CONCLUSIONS AND RECOMMENDATIONS
The conclusions and recommendations of the Native Hawaiians Study Commission immediately follow this Executive Summary. They are not summarized here.
PART I, SOCIOECONOMIC AND CULTURAL SECTION
Part I of the Final Report of the Native Hawaiians Study Commission presents information and statistics on various socioeconomic and cultural factors affecting the lives of native Hawaiians. The contents of each chapter are summarized below.
This chapter presents a demographic profile of native Hawaiians in the following areas.
Characteristics of the Population
After the the arrival of foreigners in Hawaii in 1778, the native population drastically declined. This trend was reversed in the beginning of this century when the part-Hawaiian population began a rapid increase , a trend that continues today.
This section also summarizes the present characteristics of the native Hawaiian population. According to the State of Hawaii, in 1980 there were 9,366 full-Hawaiians and 166,087 part- Hawaiians, comprising about 19 percent of the State's population. Native Hawaiians are a young population — in 1980, the median age for males was 22.0, and the median age for females was 23.2. The male/female ratio for native Hawaiians is fairly equal -- in 1980 males accounted for 49.5 percent of the native Hawaiian population , and females accounted for 50.5 percent.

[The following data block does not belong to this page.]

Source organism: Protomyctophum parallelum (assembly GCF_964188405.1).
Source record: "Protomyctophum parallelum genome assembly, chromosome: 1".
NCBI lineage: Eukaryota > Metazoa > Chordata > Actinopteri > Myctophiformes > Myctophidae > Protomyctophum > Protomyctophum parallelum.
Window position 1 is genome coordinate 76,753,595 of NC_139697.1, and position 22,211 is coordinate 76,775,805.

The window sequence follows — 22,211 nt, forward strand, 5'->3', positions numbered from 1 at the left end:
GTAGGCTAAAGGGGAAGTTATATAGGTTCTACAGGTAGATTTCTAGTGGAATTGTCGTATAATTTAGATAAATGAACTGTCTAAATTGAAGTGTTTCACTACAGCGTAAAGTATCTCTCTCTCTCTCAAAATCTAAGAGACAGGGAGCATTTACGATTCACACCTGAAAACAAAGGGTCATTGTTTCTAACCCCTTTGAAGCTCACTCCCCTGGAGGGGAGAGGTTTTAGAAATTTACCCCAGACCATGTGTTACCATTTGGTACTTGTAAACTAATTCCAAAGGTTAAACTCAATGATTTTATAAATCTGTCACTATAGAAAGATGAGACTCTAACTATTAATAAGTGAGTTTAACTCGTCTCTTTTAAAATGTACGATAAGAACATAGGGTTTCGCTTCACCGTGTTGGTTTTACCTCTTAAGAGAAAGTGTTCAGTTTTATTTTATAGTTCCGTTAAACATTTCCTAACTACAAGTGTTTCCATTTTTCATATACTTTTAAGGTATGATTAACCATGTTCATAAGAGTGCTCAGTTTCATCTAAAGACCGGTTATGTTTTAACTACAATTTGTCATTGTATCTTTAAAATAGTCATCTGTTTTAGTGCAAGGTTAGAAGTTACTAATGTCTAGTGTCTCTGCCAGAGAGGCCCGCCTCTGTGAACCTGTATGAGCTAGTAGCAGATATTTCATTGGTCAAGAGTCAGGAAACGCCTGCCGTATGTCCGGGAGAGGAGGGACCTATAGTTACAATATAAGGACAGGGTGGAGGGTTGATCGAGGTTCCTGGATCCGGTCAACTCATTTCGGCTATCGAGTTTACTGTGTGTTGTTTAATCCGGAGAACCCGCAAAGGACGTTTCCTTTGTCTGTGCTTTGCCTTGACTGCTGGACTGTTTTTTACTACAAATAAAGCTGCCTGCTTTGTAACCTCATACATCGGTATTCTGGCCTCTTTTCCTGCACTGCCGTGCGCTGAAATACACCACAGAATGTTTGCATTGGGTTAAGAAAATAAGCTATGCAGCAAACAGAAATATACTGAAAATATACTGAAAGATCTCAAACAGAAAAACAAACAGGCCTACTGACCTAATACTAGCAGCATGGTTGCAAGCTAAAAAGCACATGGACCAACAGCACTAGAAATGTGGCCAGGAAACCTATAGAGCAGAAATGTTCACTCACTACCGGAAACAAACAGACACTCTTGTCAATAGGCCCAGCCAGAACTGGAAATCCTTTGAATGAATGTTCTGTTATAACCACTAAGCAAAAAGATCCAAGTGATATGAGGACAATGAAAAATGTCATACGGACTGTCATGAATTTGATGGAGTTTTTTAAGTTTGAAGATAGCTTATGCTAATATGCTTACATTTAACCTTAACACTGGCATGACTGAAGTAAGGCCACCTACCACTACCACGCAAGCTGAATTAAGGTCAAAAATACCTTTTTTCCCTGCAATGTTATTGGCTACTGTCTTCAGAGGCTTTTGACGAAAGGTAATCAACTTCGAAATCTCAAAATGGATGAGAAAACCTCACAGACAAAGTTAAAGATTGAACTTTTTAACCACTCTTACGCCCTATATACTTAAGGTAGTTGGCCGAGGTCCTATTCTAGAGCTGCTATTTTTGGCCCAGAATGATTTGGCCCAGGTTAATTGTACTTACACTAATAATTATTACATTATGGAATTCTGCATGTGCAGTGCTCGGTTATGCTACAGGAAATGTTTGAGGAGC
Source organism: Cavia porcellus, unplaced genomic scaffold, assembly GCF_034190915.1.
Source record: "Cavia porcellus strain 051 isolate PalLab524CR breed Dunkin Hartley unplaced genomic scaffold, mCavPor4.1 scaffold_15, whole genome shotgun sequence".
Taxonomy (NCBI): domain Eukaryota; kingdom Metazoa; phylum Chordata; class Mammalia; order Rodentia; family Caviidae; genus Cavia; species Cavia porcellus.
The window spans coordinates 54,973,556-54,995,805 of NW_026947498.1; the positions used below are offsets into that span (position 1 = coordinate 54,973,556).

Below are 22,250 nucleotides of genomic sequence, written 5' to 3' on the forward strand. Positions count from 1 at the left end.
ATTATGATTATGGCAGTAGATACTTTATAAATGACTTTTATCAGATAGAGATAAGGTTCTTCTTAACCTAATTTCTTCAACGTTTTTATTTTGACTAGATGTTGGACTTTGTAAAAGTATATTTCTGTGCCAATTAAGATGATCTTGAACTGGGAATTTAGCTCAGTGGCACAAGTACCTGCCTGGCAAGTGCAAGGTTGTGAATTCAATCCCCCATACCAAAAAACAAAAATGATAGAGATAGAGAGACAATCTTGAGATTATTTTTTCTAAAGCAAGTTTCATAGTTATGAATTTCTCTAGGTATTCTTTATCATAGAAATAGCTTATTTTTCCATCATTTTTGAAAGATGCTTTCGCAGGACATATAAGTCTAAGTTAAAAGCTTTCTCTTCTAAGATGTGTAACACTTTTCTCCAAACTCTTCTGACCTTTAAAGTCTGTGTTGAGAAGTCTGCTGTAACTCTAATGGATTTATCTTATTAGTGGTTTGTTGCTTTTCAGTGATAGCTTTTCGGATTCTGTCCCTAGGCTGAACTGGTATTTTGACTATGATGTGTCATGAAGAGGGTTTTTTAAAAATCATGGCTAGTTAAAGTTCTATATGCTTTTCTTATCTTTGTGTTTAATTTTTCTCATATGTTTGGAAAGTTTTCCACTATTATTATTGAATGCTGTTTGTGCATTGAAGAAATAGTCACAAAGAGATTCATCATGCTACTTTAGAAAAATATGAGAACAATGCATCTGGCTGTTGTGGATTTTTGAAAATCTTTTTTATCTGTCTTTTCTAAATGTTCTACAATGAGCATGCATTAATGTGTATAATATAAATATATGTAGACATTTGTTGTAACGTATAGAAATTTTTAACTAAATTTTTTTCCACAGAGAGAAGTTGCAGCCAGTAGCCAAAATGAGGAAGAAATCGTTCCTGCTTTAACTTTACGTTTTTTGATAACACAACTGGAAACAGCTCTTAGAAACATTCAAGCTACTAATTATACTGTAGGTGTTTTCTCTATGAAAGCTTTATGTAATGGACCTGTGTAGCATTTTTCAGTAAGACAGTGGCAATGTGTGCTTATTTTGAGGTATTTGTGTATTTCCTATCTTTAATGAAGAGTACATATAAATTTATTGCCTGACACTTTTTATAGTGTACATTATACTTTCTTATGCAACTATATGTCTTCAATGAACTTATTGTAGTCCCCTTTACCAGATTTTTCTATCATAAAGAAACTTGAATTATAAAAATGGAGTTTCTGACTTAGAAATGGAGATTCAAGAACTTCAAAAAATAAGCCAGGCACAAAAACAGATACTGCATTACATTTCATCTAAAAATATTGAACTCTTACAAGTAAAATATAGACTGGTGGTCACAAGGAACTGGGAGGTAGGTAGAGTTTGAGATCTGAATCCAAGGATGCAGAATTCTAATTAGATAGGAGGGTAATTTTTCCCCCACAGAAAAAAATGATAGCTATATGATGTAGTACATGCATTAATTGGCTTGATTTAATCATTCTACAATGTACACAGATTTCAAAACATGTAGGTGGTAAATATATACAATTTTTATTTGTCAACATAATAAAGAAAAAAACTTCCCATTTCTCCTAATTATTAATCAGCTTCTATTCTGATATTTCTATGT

The majority of the native Hawaiian population (as well as the majority of the State's population) lives on Oahu. There still exist pockets of native Hawaiians located in economically deprived, rural areas on many islands.
The percentage of native Hawaiian children between the ages of 14 and 17 who were enrolled in school in 1970 was lower than that for any other group in Hawaii (91.6 percent for females and 90.7 percent for males, compared to an overall State figure of 94.8 percent). The median number of years of school completed by native Hawaiians over 25 years of age in 1970 was 12.0, compared to a State median of 12.3. Only 49.7 percent of native Hawaiians over 25 had graduated from high school in 1970. In 1970, only 4.2 percent of native Hawaiians over 25 had completed four or more years of college, a figure lower than that for any of the other ethnic groups in Hawaii.
State of Hawaii data for 1977 show little improvement: only 46.9 percent of native Hawaiians over 25 had graduated from high school. Figures for that same year also showed that only 4.6 percent of native Hawaiians over 25 had completed four or more years of college, a percentage still lower than that for any other ethnic group. A 1976 Alu Like, Inc., Needs Assessment Survey indicated, however, that education for their